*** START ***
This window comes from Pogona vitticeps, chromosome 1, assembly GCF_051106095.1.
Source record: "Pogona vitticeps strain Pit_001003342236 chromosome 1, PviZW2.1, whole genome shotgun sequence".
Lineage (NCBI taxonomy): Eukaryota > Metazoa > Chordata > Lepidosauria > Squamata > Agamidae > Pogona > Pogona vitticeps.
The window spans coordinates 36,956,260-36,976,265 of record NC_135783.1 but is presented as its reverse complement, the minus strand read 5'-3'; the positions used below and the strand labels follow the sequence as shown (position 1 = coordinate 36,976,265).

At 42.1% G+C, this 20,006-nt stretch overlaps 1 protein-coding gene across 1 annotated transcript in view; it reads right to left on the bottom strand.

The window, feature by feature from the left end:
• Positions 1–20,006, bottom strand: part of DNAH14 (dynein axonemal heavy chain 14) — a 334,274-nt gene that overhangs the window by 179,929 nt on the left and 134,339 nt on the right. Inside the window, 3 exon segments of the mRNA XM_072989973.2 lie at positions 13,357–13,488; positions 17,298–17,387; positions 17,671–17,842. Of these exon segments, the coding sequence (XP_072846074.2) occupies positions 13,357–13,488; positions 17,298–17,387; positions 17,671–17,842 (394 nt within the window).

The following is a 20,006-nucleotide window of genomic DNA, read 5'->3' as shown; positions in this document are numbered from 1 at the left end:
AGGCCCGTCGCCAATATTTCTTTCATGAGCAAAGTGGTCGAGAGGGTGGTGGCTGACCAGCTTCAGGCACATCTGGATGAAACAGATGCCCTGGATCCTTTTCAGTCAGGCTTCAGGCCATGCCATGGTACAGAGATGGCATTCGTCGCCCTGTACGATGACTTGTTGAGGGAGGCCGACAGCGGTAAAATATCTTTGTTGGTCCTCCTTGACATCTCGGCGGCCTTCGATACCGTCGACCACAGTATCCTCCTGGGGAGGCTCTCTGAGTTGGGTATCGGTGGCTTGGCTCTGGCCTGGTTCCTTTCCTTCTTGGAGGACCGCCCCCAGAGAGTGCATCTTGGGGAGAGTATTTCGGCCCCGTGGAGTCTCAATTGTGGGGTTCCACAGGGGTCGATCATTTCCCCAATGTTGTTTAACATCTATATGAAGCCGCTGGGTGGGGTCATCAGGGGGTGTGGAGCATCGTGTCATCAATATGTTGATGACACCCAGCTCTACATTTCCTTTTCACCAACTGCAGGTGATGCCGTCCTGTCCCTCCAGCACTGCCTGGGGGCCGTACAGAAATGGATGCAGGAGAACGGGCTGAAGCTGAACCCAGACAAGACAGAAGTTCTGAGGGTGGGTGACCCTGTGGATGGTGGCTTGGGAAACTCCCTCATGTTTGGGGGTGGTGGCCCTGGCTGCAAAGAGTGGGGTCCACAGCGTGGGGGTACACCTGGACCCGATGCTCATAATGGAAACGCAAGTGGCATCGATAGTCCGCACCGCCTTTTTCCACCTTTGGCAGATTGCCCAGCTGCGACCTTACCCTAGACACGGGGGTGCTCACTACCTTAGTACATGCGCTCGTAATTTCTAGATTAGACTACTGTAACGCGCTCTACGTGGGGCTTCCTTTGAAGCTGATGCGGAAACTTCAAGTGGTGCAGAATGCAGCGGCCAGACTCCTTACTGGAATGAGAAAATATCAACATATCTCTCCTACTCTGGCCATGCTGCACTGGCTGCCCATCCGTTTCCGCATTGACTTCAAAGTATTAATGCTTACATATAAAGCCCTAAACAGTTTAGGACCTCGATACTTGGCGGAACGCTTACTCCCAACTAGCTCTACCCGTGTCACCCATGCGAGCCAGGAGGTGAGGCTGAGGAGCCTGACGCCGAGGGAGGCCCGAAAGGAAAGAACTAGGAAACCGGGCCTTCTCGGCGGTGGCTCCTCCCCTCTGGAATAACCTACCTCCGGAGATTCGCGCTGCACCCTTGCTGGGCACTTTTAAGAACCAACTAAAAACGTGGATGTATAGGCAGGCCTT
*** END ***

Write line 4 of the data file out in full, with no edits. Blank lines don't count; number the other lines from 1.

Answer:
The window spans coordinates 36,956,260-36,976,265 of record NC_135783.1 but is presented as its reverse complement, the minus strand read 5'-3'; the positions used below and the strand labels follow the sequence as shown (position 1 = coordinate 36,976,265).